It’s 2025. You and your daughter are riding in a driverless car along Pacific Coast Highway. The autonomous vehicle rounds a corner and detects a crosswalk full of children. It brakes, but your lane is unexpectedly full of sand from a recent rock slide. It can’t get traction. Your car does some calculations: If it continues braking, there’s a 90% chance that it will kill at least three children. Should it save them by steering you and your daughter off the cliff?
This isn’t an idle thought experiment. Driverless cars will be programmed to avoid collisions with pedestrians and other vehicles. They will also be programmed to protect the safety of their passengers. What happens in an emergency when these two aims come into conflict?
Should your autonomous vehicle risk your safety, perhaps even your life, because a reckless motorcyclist chose to speed around a sharp curve?
The California Department of Motor Vehicles is now trying to draw up safety regulations for autonomous vehicles. These regulations might or might not specify when it is acceptable for collision-avoidance programs to expose passengers to risk to avoid harming others — for example, by crossing the double-yellow line or attempting an uncertain maneuver on ice.
Google, which operates most of the driverless cars being street-tested in California, prefers that the DMV not insist on specific functional safety standards. Instead, Google proposes that manufacturers “self-certify” the safety of their vehicles, with substantial freedom to develop collision-avoidance algorithms as they see fit.
That’s far too much responsibility for private companies. Because determining how a car will steer in a risky situation is a moral decision, programming the collision-avoiding software of an autonomous vehicle is an act of applied ethics. We should bring the programming choices into the open, for passengers and the public to see and assess.
Regulatory agencies will need to set some boundaries. For example, some rules should presumably be excluded as too selfish. Consider the over-simple rule of protecting the car’s occupants at all costs. This would imply that if the car calculates that the only way to avoid killing a pedestrian would involve sideswiping a parked truck, with a 5% chance of injury to the car’s passengers, then the car should instead kill the pedestrian.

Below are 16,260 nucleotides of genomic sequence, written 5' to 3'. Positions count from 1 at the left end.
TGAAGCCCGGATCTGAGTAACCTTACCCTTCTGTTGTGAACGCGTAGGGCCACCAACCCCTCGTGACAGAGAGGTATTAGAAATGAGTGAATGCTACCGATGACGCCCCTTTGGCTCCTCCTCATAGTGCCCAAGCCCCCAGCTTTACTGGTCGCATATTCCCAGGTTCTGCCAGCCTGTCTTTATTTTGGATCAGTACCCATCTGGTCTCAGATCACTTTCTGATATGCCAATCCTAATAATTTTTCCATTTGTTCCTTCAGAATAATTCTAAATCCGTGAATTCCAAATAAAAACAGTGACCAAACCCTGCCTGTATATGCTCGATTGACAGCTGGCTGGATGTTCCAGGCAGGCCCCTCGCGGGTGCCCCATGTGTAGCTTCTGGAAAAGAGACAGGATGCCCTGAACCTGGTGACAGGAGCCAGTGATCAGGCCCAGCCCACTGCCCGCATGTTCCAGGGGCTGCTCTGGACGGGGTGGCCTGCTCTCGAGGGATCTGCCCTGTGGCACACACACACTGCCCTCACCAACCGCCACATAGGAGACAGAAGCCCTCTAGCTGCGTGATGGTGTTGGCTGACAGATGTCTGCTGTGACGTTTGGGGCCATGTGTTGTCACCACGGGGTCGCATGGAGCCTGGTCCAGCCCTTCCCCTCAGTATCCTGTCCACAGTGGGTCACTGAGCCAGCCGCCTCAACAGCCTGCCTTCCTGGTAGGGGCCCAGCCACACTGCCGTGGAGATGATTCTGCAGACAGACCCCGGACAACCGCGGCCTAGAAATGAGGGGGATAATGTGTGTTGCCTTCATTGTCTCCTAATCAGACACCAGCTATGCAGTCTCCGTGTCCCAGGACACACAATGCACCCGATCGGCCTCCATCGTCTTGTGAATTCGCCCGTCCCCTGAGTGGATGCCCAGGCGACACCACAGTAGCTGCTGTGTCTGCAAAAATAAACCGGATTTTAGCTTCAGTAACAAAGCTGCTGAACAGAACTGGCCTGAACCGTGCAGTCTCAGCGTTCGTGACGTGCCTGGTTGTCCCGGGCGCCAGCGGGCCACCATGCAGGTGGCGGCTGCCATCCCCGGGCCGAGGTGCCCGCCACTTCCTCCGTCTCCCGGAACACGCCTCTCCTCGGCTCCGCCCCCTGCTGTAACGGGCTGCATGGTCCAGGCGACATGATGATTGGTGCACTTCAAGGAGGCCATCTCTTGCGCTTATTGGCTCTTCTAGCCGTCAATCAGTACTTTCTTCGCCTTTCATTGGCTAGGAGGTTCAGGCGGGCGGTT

Other possible rules might be too sacrificial of the passengers. The equally over-simple rule of maximizing lives saved without any special regard for the car’s occupants would unfairly disregard personal accountability. What if other drivers — human drivers — have knowingly put themselves in danger? Should your autonomous vehicle risk your safety, perhaps even your life, because a reckless motorcyclist chose to speed around a sharp curve?
A Mountain View lab must not be allowed to resolve these difficult questions on our behalf.
That said, a good regulatory framework ought to allow some manufacturer variation and consumer choice, within ethical limits. Manufacturers or fleet operators could offer passengers a range of options. “When your child is in the car, our onboard systems will detect it and prioritize the protection of rear-seat passengers!” Cars might have aggressive modes (maximum allowable speed and aggressiveness), safety modes, ethical utilitarian modes (perhaps visibly advertised so that others can admire your benevolence) and so forth.
Some consumer freedom seems ethically desirable. To require that all vehicles at all times employ the same set of collision-avoidance procedures would needlessly deprive people of the opportunity to choose algorithms that reflect their values. Some people might wish to prioritize the safety of their children over themselves. Others might want to prioritize all passengers equally. Some people might wish to choose algorithms more self-sacrificial on behalf of strangers than the government could legitimately require of its citizens.
There will also always be trade-offs between speed and safety, and different passengers might legitimately weigh them differently, as we now do in our manual driving choices.
Furthermore, although we might expect computers to have faster reaction times than people, our best computer programs still lag far behind normal human vision at detecting objects in novel, cluttered environments. Suppose your car happens upon a woman pushing a rack of coats in a windy swirl of leaves. Vehicle owners may insist on some sort of preemptive override, some way of telling their car not to employ its usual algorithm, lest it sacrifice them for a mirage.
That machine will never drive drunk, never look away from the road to change the radio station or yell at the kids in the back seat. It will, however, have power over life and death. We need to decide — publicly — how it will exert that power.
Eric Schwitzgebel is a professor of philosophy at UC Riverside and the author of “Perplexities of Consciousness.” He blogs at the Splintered Mind.